Dune 91 is a remarkable address for !Xaus Safari Lodge. Undoubtedly Xaus, meaning heart, is a destination for the ultimate bucket list. In the heart of the Kalahari Desert, the luxurious lodge is a jolting 70-minute drive, along a red sand rough track, from the nearest tarmac road.
Temptingly remote from hectic 21st-century life; no mobile-reception, no Wi-fi, no TV – and dependent on a generator for electricity – this is the ultimate digital detox destination. !Xaus overlooks a three-kilometre circumference salt-pan which for centuries has drawn cheetahs, hyenas, leopards, lions and oryx and boks.
Hidden amongst sand dunes, the sand-red walls of the 12 rooms, the muted green paint of the woodwork and the eucalyptus timbers of the boardwalk – all ensure that !Xaus is merely a dot in the landscape of the world’s largest National Park. With temperatures peaking just shy of 50 centigrade the Kgalagandi Transfrontier Park, that includes swathes of both South Africa and Botswana, literally translates as “The Place Of Thirst.”
A canapé and wine welcome, accompanied by a chilled flannel, sets the tone for a personal welcome from Richard, the Acting Manager.
“This is Lion Country. Do not leave the camp. Be careful at night. Around midnight a leopard visits the swimming pool for a drink. Check your floor for scorpions. If you find one don’t touch it. You are three hours from the nearest hospital,” he warns.
Intimidating. But dinner served on a white-clothed table, on the sand-dunes, is an Out-of-Africa moment for anyone privileged to stay at this tranquil but thrilling Safari Camp. As we sipped a Kalahari Gin, gently spiced with local botanicals, a blood-red sun rapidly sank below the horizon. Around us fire-braziers burnt to keep lions at bay.
At !Xaus you book in for the full experience. After dinner there may be a night game-drive seeking out cheetah, lions, leopards and porcupines. Wildlife is scarce in one of the harshest environments on Earth. But when you find a purring trio of lions, on an sunrise game-drive, gorging on a recently caught Oryx, patience is rewarded. A jackal forlornly waits for the leftovers.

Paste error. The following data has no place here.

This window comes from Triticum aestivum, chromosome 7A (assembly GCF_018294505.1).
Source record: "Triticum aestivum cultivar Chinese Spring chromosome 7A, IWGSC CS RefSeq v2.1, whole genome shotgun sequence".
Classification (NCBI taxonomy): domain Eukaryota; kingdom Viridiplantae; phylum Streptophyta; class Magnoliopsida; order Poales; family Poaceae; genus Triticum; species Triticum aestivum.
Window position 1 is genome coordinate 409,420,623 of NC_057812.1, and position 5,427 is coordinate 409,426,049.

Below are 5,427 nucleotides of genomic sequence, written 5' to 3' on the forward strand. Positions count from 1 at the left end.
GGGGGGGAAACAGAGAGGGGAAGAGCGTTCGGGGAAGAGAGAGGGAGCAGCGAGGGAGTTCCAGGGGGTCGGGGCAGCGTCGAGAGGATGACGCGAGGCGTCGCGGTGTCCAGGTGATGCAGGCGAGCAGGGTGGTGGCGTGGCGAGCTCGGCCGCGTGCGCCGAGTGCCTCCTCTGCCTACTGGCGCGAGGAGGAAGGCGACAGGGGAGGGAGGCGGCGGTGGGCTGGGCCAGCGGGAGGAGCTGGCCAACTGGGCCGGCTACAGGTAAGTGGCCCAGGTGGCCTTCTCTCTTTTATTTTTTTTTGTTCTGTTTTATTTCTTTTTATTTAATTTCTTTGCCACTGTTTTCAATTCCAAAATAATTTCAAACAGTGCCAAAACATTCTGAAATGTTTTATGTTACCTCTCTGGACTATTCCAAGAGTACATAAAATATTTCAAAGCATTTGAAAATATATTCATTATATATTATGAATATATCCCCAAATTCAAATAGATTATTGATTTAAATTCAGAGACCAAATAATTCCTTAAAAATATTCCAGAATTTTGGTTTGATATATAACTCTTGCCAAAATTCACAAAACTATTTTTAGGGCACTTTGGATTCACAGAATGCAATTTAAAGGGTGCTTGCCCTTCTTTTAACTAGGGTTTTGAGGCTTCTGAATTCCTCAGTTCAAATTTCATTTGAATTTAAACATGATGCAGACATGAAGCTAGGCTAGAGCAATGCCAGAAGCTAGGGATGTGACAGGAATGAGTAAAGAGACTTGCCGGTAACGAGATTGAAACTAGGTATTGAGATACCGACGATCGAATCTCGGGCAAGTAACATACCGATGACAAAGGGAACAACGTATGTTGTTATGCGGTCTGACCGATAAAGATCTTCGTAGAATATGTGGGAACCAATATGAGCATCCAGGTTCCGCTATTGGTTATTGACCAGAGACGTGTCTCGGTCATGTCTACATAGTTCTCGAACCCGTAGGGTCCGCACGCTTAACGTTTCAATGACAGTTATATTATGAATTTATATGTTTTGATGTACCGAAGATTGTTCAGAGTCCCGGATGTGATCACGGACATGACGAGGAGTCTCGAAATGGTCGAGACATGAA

Life at !Xaus takes on the rhythms of the desert. You are up early for a walk with a guide to spot tracks and to be introduced to the desert: a Shepherd’s Tree whose roots can be dried and roasted to make coffee, the Social Weaver birds’ huge nest which leaves a room free for a Pygmy Falcon to swoop on predators seeking Weaver eggs and chicks, a Hemsbok pawing the sand in search of a Hemsbok Cucumber.
There’s a siesta feel to the heat of mid-day, as you relax by the pool. Then it is a late afternoon game drive, with a stop for a Sundowner in the dunes. Three minutes of silence as the sun sets, is a spiritual moment: whatever your beliefs.
What !Xaus may lack in mod-cons, showers are salt-water from the borehole, it compensates for in quality of service and food. Staff live on site and a warm bond unites guests and staff in this tiny outpost of humanity.
My Bushman’s Breakfast of spiced mince and potatoes topped with a poached egg was cooked to order. Our evening meal of a Poetja, a mini-cauldron of tender lamb, tastily evoked the spirit of the bushman’s fire. You may be far from civilisation but the food is civilisation at its best.
Already boasting an award for responsible tourism !Xaus plans to install solar panels in to provide silent sustainable energy throughout the day and night. Not only does the Lodge profit-share with the Khomani San people, who originally lived on the land, it also supports a tribal craft village where the tribes folk create jewellery from beads, ostrich eggs and porcupine quills.
Kgalagandi, unspoilt by light pollution, is applying for Dark Skies Reserve Status and !Xaus has plans for an observatory. Frequent clear sky evenings allow guests to view a night sky of the Southern Cross, the Milky Way, countless stars and comets shooting through the firmament.
At turndown, the maid leaves a flask of hot water for your morning beverage as well as a bedtime story. You can read “How the porcupine got its quills” or “Why the aardvark lives underground”. Such charming details, in a brutal environment, make !Xaus an unmissable experience.
Tell me more about !Xaus Lodge
!Xaus lodge is located in the South African sector of the Kgalagandi Transfrontier Park and access is via the Auob River Road. The lodge is situated 30km into the desert, reached after driving over 91 sand dunes.
Standard rate is around £290 per night, depending upon currency fluctuations, based on a shared room. There are reduced rates for South African and SADC residents.
Included in the rate: Full board Accommodation Game drives
Wilderness walks (for the Over 12s) Night sky star-gazing
A visit to the Bushman craft village
Return transfer to the Kamqua picnic site on the main road